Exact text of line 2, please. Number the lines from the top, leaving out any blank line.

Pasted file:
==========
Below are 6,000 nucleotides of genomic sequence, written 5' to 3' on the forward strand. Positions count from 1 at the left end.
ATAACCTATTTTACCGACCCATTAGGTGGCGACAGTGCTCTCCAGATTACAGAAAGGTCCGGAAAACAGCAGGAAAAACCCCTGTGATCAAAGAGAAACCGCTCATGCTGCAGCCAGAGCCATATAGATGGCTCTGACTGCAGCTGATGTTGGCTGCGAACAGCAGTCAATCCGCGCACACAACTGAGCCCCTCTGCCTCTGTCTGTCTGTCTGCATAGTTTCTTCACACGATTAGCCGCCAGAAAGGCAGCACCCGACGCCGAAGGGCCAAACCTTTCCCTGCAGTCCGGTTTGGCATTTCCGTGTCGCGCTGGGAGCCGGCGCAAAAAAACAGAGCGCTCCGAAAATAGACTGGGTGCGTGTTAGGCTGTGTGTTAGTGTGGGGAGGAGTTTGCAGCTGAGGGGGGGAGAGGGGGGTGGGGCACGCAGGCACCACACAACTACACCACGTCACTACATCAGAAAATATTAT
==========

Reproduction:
ATAACCTATTTTACCGACCCATTAGGTGGCGACAGTGCTCTCCAGATTACAGAAAGGTCCGGAAAACAGCAGGAAAAACCCCTGTGATCAAAGAGAAACCGCTCATGCTGCAGCCAGAGCCATATAGATGGCTCTGACTGCAGCTGATGTTGGCTGCGAACAGCAGTCAATCCGCGCACACAACTGAGCCCCTCTGCCTCTGTCTGTCTGTCTGCATAGTTTCTTCACACGATTAGCCGCCAGAAAGGCAGCACCCGACGCCGAAGGGCCAAACCTTTCCCTGCAGTCCGGTTTGGCATTTCCGTGTCGCGCTGGGAGCCGGCGCAAAAAAACAGAGCGCTCCGAAAATAGACTGGGTGCGTGTTAGGCTGTGTGTTAGTGTGGGGAGGAGTTTGCAGCTGAGGGGGGGAGAGGGGGGTGGGGCACGCAGGCACCACACAACTACACCACGTCACTACATCAGAAAATATTAT